Don’t Smoke and Drive
The consequences of cannabis DUIs in New YorkBy Lisa Stickler | Reviewed by Canaan Suitt, J.D. | Last updated on September 27, 2023 Featuring practical insights from contributing attorneys Karl C. Seman, Jeremy Saland and Steven B. Epstein
Use these links to jump to different sections:
- Legalization Doesn’t Mean You Can Smoke with Impunity
- Complication 1: Unlike Alcohol DUIs, There’s No Legal Limit with Cannabis
- Complication 2: There’s No Breathalyzer Test for Cannabis
- How Cannabis Impairment is Measured
- Reality of Legalization
- Find an Experienced DUI Defense Lawyer
In March 2021, New York became the 15th state to legalize the use of recreational marijuana. Under the new law, when New Yorkers turn 21, they can:
- Legally consume cannabis;
- Possess three ounces of it;
- Smoke it in places where cigarette smoking is permitted; and
- Even grow a prescribed amount in their homes.
But there are limits to the state law.
Legalization Doesn’t Mean You Can Smoke with Impunity
“When marijuana was recreationally legalized, people thought they were free to smoke with impunity, but that’s not true,” says Karl C. Seman, a criminal defense attorney at Grunwald & Seman.
“The law’s passage didn’t give people a free pass to abuse or misuse marijuana while operating a motor vehicle,” says Jeremy Saland, a criminal defense attorney at Saland Law in New York City.
Complication 1: Unlike Alcohol DUIs, There’s No Legal Limit with Cannabis
In New York state, a driver’s blood alcohol content (BAC) dictates the degree of an alcohol-related offense:
- A driver with a BAC of .05 to .07 is charged with driving while ability impaired (DWAI), a traffic law infraction.
- However, a driver with a BAC of .08 or higher is charged with driving while intoxicated (DWI)—a misdemeanor or felony.
This distinction evaporates under a DWAI-drug charge.
“Drugs are significantly different than alcohol,” says Steven Epstein, a criminal defense attorney at Barket Epstein Kearon Aldea & LoTurco. “Driving when your ability is impaired by drugs is [at minimum] a misdemeanor.”
If marijuana has impaired your ability to drive, it doesn’t matter if you’ve had one puff or 10. “There is no threshold amount for illegality,” says Saland.
Complication 2: There’s No Breathalyzer Test for Cannabis
How law enforcement determines impairment is also different. Most people are familiar with alcohol breathalyzers, but there’s no equivalent drug test for driving under the influence of cannabis. “There is no scientifically approved machine that proves THC impairment in the street,” says Seman.
The fact that a marijuana marker can remain in a person’s fat cells for up to 30 days after use only complicates matters. “These cases require observational evidence, which is much different than the standard DWI, which is one and done,” Seman says.
As New York has no per se cannabis law, marijuana-related DWAI cases turn on whether one drove while impaired and if marijuana caused that impairment. “In part, that is a subjective determination based on the observations of a police officer,” says Saland.
How Cannabis Impairment is Measured
That said, clarity does exist in certain areas. For instance, if impaired driving is suspected and the odor of marijuana is noted, “that odor alone is not enough to prove impaired driving,” says Seman.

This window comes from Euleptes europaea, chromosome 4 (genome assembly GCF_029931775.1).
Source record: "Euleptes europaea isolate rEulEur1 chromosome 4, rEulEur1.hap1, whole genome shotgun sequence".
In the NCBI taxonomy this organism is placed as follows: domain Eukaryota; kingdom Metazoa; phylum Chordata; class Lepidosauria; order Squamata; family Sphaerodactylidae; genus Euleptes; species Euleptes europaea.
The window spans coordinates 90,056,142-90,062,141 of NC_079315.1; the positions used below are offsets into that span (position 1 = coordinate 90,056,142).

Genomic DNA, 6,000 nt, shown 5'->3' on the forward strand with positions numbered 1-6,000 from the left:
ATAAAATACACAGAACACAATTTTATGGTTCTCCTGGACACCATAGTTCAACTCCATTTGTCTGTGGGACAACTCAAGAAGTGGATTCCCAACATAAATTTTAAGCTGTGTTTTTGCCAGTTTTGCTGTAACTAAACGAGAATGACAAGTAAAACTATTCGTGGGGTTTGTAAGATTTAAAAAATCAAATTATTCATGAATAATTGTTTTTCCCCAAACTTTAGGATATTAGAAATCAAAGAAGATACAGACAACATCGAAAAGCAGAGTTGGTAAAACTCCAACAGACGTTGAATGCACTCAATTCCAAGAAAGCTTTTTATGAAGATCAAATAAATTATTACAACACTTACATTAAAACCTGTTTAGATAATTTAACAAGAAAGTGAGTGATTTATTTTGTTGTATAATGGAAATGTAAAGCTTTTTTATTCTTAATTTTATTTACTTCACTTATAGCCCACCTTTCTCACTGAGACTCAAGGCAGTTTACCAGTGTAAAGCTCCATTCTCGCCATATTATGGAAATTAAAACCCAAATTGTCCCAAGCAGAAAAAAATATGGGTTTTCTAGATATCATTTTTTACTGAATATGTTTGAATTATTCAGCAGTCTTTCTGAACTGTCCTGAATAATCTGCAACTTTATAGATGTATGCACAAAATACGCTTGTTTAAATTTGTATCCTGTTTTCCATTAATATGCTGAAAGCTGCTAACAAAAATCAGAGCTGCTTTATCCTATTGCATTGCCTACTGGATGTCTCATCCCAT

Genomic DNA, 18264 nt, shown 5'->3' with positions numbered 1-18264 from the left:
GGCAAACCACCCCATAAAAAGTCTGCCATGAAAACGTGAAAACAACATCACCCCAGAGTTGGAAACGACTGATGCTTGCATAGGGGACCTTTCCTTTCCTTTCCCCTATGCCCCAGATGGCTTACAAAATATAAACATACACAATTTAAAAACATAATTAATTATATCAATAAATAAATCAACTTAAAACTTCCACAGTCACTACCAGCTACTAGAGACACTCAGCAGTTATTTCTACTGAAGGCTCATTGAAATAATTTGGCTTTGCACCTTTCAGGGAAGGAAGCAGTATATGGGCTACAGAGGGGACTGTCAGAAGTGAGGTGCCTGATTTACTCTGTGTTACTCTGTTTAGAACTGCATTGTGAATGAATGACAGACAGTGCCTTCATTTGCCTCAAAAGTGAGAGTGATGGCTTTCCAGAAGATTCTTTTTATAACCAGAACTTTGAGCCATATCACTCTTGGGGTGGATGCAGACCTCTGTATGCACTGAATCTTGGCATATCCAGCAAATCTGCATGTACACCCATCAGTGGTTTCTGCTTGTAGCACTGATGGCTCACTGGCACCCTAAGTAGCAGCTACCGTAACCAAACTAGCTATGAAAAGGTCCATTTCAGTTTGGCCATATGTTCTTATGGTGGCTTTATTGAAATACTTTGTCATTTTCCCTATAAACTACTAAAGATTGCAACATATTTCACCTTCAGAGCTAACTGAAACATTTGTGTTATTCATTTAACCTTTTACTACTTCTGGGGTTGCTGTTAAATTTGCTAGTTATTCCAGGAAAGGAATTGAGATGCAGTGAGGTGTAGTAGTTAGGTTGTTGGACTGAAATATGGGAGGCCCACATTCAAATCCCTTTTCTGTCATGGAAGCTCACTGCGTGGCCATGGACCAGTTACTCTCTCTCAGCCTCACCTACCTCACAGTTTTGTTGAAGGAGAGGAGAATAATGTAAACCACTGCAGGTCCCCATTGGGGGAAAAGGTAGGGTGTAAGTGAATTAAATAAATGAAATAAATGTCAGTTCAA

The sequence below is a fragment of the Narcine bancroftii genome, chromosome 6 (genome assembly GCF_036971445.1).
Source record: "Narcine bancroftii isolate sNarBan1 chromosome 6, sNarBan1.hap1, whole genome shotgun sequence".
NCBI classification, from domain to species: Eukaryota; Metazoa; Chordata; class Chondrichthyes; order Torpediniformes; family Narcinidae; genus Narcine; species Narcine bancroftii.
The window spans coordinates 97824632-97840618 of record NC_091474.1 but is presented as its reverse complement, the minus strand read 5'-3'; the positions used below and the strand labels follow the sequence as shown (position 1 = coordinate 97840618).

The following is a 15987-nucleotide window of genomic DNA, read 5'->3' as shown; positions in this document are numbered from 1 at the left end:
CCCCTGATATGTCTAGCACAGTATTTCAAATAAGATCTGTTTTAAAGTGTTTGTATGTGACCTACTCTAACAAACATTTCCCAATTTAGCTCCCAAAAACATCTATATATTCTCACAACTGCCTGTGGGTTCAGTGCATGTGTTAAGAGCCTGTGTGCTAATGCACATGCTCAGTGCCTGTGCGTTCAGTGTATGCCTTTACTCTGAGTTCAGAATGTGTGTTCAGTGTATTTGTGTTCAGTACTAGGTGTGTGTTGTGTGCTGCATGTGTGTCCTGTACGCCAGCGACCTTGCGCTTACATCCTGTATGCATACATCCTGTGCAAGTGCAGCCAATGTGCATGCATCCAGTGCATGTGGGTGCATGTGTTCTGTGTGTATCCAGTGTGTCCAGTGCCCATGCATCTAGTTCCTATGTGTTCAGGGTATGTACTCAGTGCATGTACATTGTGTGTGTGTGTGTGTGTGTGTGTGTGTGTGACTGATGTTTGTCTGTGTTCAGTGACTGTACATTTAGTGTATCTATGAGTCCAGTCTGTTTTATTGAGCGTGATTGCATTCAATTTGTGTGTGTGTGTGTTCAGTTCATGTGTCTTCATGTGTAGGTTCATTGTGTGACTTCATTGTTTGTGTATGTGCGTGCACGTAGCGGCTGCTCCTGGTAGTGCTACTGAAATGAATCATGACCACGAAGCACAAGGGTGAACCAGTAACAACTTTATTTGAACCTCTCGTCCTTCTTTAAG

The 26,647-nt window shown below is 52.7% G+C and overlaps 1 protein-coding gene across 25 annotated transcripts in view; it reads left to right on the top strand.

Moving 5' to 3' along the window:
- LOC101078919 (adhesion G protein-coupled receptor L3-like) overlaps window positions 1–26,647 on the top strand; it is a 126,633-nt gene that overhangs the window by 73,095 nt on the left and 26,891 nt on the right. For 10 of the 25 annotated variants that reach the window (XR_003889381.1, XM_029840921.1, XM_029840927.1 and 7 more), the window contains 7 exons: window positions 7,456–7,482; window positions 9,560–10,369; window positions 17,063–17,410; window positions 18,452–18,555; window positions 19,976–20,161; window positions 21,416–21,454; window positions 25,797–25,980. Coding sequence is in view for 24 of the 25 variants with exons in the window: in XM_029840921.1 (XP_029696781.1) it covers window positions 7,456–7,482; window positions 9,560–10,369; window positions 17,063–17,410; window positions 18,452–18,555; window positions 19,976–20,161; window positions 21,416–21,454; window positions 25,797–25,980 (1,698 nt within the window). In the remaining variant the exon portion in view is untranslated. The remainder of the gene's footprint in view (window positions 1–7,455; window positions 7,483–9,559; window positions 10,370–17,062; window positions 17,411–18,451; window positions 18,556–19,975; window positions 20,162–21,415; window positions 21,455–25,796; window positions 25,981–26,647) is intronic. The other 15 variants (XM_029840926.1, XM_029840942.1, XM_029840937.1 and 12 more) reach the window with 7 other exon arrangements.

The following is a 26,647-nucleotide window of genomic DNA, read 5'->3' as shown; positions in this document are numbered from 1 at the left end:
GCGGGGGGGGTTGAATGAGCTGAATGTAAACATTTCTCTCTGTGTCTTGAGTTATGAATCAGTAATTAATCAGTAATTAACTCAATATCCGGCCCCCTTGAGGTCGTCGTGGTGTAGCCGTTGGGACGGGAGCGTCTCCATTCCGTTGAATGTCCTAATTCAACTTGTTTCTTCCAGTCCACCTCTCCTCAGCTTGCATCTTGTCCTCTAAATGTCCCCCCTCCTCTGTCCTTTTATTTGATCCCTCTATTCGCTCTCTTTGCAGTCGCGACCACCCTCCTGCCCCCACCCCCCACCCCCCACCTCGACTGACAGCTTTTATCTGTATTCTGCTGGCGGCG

Epstein says marijuana saliva tests, akin to a COVID-19 test, are being used sporadically in New York as police officers have them, but adds, “These tests could be susceptible to error and will have to be confirmed using a different scientific device.”
“The science has not caught up with the legislation,” Seman adds.
Reality of Legalization
If you are in an accident and marijuana is seen in your car, a toxicology test will most likely be performed. If the test shows the presence of THC, you will be charged with a DWAI-drugs, even if you haven’t smoked marijuana in weeks. For this reason, Saland, Epstein, and Seman emphatically advise against keeping marijuana in your car. “You never know what is going to happen,” says Epstein.
The mode by which one ingests marijuana impacts the drug’s effect. “People who take edibles should be careful. While inhaled marijuana affects your system almost immediately, the full effect [of edibles] can take up to two hours, can last longer, and can be more potent,” says Epstein.
Additionally, a medical marijuana card will not get you off the hook. “Alcohol is legal, prescription drugs are legal, but just because they are legal doesn’t mean you can drive while being impaired by them,” adds Epstein.
These attorneys have not noted an uptick in DWAI-drugs cases since the 2021 legalization, but all note the importance of sober driving. “Marijuana use is not being specifically targeted; the police are just interested in making the road safe from any type of influence,” says Epstein.
Find an Experienced DUI Defense Lawyer
If you are facing criminal charges for driving under the influence of marijuana (or alcohol), it’s wise to seek legal advice from a criminal defense lawyer who has experience defending against DUIs. The consequences of even a first offense are extremely serious, and a lawyer can be a great help in navigating the legal system and charges.
To find an experienced attorney in your area, search the Super Lawyers’ directory of DUI attorneys. For more information about this area of law and consequences, see our overview of DUI law and related content.
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